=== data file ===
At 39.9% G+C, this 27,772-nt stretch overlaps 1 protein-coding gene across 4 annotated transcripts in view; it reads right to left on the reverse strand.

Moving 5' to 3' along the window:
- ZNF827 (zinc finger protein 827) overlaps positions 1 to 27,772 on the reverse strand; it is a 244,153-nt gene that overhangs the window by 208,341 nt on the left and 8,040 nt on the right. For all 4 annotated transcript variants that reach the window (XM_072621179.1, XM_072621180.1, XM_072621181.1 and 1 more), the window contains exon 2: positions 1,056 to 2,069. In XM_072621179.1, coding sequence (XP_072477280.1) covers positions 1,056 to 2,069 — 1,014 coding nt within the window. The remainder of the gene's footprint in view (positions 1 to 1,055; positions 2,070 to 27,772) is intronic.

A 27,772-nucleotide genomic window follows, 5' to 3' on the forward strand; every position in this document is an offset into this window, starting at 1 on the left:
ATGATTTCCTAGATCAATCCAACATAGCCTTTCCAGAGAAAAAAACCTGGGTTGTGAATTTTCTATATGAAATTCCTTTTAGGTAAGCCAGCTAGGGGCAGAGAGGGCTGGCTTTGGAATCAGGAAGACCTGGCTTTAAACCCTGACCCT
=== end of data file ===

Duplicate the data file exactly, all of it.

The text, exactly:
At 39.9% G+C, this 27,772-nt stretch overlaps 1 protein-coding gene across 4 annotated transcripts in view; it reads right to left on the reverse strand.

Moving 5' to 3' along the window:
- ZNF827 (zinc finger protein 827) overlaps positions 1 to 27,772 on the reverse strand; it is a 244,153-nt gene that overhangs the window by 208,341 nt on the left and 8,040 nt on the right. For all 4 annotated transcript variants that reach the window (XM_072621179.1, XM_072621180.1, XM_072621181.1 and 1 more), the window contains exon 2: positions 1,056 to 2,069. In XM_072621179.1, coding sequence (XP_072477280.1) covers positions 1,056 to 2,069 — 1,014 coding nt within the window. The remainder of the gene's footprint in view (positions 1 to 1,055; positions 2,070 to 27,772) is intronic.

A 27,772-nucleotide genomic window follows, 5' to 3' on the forward strand; every position in this document is an offset into this window, starting at 1 on the left:
ATGATTTCCTAGATCAATCCAACATAGCCTTTCCAGAGAAAAAAACCTGGGTTGTGAATTTTCTATATGAAATTCCTTTTAGGTAAGCCAGCTAGGGGCAGAGAGGGCTGGCTTTGGAATCAGGAAGACCTGGCTTTAAACCCTGACCCT